Poetry Study Notebooking Pages

Last year, the Fish and I studied a poem each month.  I wrote about how we studied each poem our Poem of the Month here.  They really enjoyed this part of our studies, so I decided to go ahead and study more poems this year.  I borrowed several poetry collections from the library at the beginning of the summer to determine what poems we would study this year.

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I decided rather than picking 10 unrelated poems like we did last year, that I would buy one of the collection of poems and take all of our poems for the year from it.  I chose the National Geographic Book of Nature Poetry based upon the gorgeous photographs, the emphasis on nature and the accessibility of the poems for children.

Notebooking Pages

Another change I decided to make for this year is that instead of just discussing each aspect of the poem that the boys would have notebooking pages where they could record our discussions.  I was unable to find a set of notebooking pages that I liked, so I created them and decided to share them here on teacherspaysteachers.com. These pages can be used to study most poems in elementary school. Here is what is included in the packet:


The first page has a place for the title of the poem, poet, and the years the poet lived so that there is some context to when the poem was written.  There is also a large space for the students to draw a picture of the poem.  This is where the fish and I always start when study a poem to help them visualize what the poet is conveying.  Sometimes, we need to have a discussion about the language of the poem before they are ready to draw.  Sometimes, we divide our paper into various scenes depending on how many scenes are described in the poem.

Descriptive Language

The next two pages contain spaces to write examples of descriptive language.  Definitions are provided for each type of descriptive language, including: imagery, alliteration, onomatopoeia, hyperbole, personification, idiom, metaphor, and simile.  We typically only discuss 1-2 types of descriptive language each day and there are usually only a few types of descriptive language for each poem.   If your students need examples of each type of descriptive language to fully understand them, download this resource guide for free.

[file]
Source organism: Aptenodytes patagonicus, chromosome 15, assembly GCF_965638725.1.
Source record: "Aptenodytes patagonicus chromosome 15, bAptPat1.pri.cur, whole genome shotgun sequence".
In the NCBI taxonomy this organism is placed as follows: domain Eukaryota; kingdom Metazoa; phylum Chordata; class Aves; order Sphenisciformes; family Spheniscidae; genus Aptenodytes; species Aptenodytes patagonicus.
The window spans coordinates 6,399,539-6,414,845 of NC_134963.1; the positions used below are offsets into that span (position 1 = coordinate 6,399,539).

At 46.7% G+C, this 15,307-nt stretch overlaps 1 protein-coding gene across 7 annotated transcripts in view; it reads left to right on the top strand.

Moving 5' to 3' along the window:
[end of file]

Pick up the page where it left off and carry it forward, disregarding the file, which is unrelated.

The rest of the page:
Tone and Mood

Definitions are included to help children form an opinion about the author’s tone and how the poem makes them feel.  My boys love to give ‘good’, ‘happy’,and ‘bad’ as their answers so I often give them some other options of feelings.  It is a great time to discuss emotions!

Rhyme and Rhythm

We always discuss the rhyme scheme and clap out the rhythm of each poem.  I always write the rhyme scheme on the white board and this year, they will have a space in their notebooking pages to copy it down.

Copy Work

There is a copy work page included in the packet, if you would like to print it.  I use this to have Little Fish continue to practice his printing and to give Big Fish some cursive review.  It also helps them memorize the poem, which we practice more verbally near the end of the month.


Last year, we discussed ‘new to them’ vocabulary in the poems to help them better comprehend the poem.  This year, we are going to be more intentional about writing down definitions to these words and making a personal connection with those words by using them in a written sentence or drawing a picture of the word.


Written Response

Finally, there are two pages to write a response to the poem.  One is blank and the other has the prompt “This poem makes me think of: “.  We did not do any written responses last year with our poetry, but this year we are going to be focusing on our writing skills more so this will be a good addition to our poetry study.

If you will be studying poetry this year with your elementary students, download these notebooking pages here:




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